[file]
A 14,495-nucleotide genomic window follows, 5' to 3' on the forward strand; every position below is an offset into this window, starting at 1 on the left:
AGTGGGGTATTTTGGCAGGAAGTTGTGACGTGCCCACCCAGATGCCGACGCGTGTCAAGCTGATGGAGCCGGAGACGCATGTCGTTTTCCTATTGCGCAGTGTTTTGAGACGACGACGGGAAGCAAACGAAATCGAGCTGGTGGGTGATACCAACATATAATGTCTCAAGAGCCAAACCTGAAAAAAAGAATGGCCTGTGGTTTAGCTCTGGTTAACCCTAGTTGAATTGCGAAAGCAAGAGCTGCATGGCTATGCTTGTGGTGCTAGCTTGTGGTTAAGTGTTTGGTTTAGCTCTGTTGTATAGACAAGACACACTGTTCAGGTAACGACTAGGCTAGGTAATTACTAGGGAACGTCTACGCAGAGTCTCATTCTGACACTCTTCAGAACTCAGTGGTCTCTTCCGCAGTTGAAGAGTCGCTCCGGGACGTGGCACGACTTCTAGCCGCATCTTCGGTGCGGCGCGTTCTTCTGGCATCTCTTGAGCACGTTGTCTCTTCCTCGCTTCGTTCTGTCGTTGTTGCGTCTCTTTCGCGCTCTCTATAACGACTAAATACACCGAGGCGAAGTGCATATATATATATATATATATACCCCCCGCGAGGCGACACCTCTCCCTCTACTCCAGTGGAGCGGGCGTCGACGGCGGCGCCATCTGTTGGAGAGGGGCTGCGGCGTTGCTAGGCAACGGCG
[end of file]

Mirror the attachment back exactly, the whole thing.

A 14,495-nucleotide genomic window follows, 5' to 3' on the forward strand; every position below is an offset into this window, starting at 1 on the left:
AGTGGGGTATTTTGGCAGGAAGTTGTGACGTGCCCACCCAGATGCCGACGCGTGTCAAGCTGATGGAGCCGGAGACGCATGTCGTTTTCCTATTGCGCAGTGTTTTGAGACGACGACGGGAAGCAAACGAAATCGAGCTGGTGGGTGATACCAACATATAATGTCTCAAGAGCCAAACCTGAAAAAAAGAATGGCCTGTGGTTTAGCTCTGGTTAACCCTAGTTGAATTGCGAAAGCAAGAGCTGCATGGCTATGCTTGTGGTGCTAGCTTGTGGTTAAGTGTTTGGTTTAGCTCTGTTGTATAGACAAGACACACTGTTCAGGTAACGACTAGGCTAGGTAATTACTAGGGAACGTCTACGCAGAGTCTCATTCTGACACTCTTCAGAACTCAGTGGTCTCTTCCGCAGTTGAAGAGTCGCTCCGGGACGTGGCACGACTTCTAGCCGCATCTTCGGTGCGGCGCGTTCTTCTGGCATCTCTTGAGCACGTTGTCTCTTCCTCGCTTCGTTCTGTCGTTGTTGCGTCTCTTTCGCGCTCTCTATAACGACTAAATACACCGAGGCGAAGTGCATATATATATATATATATATACCCCCCGCGAGGCGACACCTCTCCCTCTACTCCAGTGGAGCGGGCGTCGACGGCGGCGCCATCTGTTGGAGAGGGGCTGCGGCGTTGCTAGGCAACGGCG